Wednesday, June 19, 2013

no agenda but to tell the truth: the story of my paper

Writing "Surmounted, Comprehended, Possessed" was a three-week project, serving as a capstone of sorts for my collegiate career.

One of my favorite aspects was the initial pitch. I was pleased that Dr. Burton found this framework to be useful enough to encourage everyone in the class to sell their story. My ideas were not yet in thesis form, but I was enthusiastic about the material, and I got a lot of feedback at this stage in the game from both classmates and writing friends.

Writing five types of claims was a good way to narrow my scope as well as broaden my interest (funny how that works, huh?). My final thesis finally made an appearance two weeks ago; if I had to sum it up in one sentence, it would be this:

Authors, by creating fictional worlds, rewrite our experience of real spaces: this act of (re-)creation mirrors the act of writing itself.

I was excited to use the lens of Wallace Stegner's writing to prove my point. I had been planning on saving Crossing to Safety for my plane ride to Madison (ten days!); but it didn't last the night. I borrowed the concept of the hungry reader for my paper from Larry Morgan.

Now came outlining and brainstorming time. I always make a quote bank, and defending why I care helped me defend not just the value of Recapitulation, but to flesh out my ideas on how reading physically changes the brain.

My central conceit came from making a sketch of Wallace Stegner's quote about Salt Lake City—just as Dr. Burton is somewhat obsessed with Moby-Dick, I find deep metaphorical meaning in the layout of my hometown—and the chief counterargument I had to address was found in my personal learning in "Does Great Literature Make Us Better?" This made my argument feel more timely and essential.

The turning point in actually drafting the paper came a week ago in searching for a good title. This gave me the three-part structure I was searching for (reader as observer, author as builder, literature changes us). I was able to quickly make notes from all this previously culled information. The central body of the paper came together well, and I used previously-written material in the introduction.

My spirit animal.
It was at this point that the social-learning component got serious. I had been getting comments from trusty members of Team Nonfiction throughout, and my writer friends were mostly interested in discussing the counterargument, so I had Hilary "Slam Poet" Packham read my draft in person. I am so glad I chose someone who could give me a fresh take on the essay: she was the single most-helpful critic, and I hope I was able to give her some Grammar Goddess (LOL) pointers of my own. She was articulate in telling me what was working, and what wasn't.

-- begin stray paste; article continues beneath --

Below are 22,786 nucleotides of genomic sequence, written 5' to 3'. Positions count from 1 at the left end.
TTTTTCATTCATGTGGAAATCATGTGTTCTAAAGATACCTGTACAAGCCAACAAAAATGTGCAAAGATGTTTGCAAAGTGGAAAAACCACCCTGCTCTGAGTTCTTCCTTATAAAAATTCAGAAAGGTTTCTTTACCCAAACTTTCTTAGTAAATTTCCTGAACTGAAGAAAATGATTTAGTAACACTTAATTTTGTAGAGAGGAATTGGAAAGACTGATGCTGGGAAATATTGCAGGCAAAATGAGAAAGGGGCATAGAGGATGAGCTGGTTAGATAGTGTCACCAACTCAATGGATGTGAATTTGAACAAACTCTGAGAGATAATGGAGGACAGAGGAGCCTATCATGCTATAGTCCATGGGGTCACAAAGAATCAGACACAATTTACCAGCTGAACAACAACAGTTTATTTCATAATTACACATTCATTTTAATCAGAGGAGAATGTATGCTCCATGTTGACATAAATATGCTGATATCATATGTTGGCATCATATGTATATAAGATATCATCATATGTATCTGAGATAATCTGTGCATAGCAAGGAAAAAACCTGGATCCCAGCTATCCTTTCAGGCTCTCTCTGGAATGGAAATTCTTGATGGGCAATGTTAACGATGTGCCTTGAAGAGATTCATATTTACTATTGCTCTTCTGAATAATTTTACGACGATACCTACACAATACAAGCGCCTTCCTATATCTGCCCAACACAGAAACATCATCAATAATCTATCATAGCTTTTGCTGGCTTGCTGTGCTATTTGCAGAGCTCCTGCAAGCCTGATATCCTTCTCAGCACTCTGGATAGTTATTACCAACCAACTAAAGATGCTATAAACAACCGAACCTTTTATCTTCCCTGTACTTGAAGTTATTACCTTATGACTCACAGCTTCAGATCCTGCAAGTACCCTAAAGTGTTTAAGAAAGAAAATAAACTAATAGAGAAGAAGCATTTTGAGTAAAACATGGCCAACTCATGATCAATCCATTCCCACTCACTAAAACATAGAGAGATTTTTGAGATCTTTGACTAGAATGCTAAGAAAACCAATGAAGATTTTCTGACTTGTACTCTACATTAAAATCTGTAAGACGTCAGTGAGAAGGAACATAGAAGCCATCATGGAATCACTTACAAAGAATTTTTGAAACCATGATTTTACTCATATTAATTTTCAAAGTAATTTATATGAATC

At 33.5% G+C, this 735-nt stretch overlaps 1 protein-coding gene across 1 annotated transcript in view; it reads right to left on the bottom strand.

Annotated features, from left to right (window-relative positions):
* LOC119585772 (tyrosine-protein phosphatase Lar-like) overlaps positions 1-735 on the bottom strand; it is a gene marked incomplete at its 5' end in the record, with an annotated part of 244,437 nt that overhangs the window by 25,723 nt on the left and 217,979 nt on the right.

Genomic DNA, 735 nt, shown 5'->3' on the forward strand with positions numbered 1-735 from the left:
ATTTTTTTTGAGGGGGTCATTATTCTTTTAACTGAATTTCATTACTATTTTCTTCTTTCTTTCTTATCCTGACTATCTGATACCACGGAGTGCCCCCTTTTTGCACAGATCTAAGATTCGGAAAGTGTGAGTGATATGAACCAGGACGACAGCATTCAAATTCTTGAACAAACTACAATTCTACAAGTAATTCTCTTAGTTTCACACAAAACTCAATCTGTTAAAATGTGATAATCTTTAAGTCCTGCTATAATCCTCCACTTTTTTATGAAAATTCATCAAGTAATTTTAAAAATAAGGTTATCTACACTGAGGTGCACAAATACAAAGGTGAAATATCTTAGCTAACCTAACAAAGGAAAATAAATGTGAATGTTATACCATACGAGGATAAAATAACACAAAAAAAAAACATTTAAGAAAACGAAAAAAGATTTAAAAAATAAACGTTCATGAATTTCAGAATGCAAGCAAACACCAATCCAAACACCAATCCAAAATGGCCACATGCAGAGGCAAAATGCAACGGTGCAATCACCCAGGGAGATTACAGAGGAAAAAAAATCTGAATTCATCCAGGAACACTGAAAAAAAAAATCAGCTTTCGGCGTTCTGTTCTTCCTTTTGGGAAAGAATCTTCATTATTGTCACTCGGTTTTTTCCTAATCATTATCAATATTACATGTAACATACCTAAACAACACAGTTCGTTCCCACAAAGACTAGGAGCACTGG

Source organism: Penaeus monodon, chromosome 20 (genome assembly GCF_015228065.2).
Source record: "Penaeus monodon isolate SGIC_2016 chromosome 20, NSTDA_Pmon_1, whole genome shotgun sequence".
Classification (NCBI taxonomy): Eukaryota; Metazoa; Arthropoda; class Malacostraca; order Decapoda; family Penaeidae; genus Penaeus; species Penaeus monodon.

I also had my grandma read a hard copy. She can spot a dangling preposition like a hawk, having worked as a secretary for over fifty years. She was always able to tell me when I needed to clarify and put things in laywoman's terms, as she has little familiarity with either the author or neuroscience.

The least helpful aspect of my social learning was running it by my boyfriend. Not only did the "assignment" keep getting put off, I started to feel less like a girlfriend and more like a nag. His points were vague, far too late to be of any real use, and made me had a full-blown nervous breakdown. Having him critique my work made me feel like he was criticizing me, and clearly I am too deeply neurotic to take it. The only thing I got out of it was the moving of some paragraphs. In the future, I will definitely keep the romantic and professional spheres strictly separate!

Due to my own personal Charity "Where's Your Ambition, What Are You Doing in Life?!" Lang moment, the conclusion was hard-won, but I am satisfied with it, nonetheless. Here it is:

Through the unfolding sagas of Bruce Mason and Larry Morgan, we not only come to a greater understanding of their characters and of Wallace Stegner, we come to understand ourselves. Mirror neurons light up not just when we experience something, but when we imagine experiencing it. As adolescents and young adults, many readers have their first encounters with the powerful realities of sex, love, and death within the pages of a book. Both author and reader can experience catharsis through edification and consumption.Though reading may not be inherently virtuous or character-building, it does, biologically, demand sustained attention, imagination, and critical thinking. That legere—the sifting, choosing, collecting, judging—is ultimately up to us. As readers surmounting the great bowl valley of life, would we ultimately have it any other way?


  1. I read your paper and it was great! As I read I remembered a comment you made on one of my posts, "I read the Bible mostly for its literary qualities (basically, I approach scripture a lot like I do novels)."

    I hope after you have done this research and wrote this paper you will read the scriptures differently as "literature as nourishment," since "ideas are not merely ephemeral; the books we read shape our very neuronal structure."

    Even more importantly, "the hungry reader’s body is physically changed by the act of reading." Then yes I would say that “Great Literature Makes Us Better” All the more reason to read the scriptures so that it can "shape our bodies...and shape our souls?"

    Your paper also puts further credence on the power of the words used because isn't that what is shaping our souls--the words? Thanks for putting forth a good paper that I enjoyed discussing!

  2. You're such an incredible writer. I loved your essay. You made me care about an author and his body of work, despite the fact that--prior to reading your piece--I couldn't have cared less about him.

    1. Thank you so much. High praise, coming from you!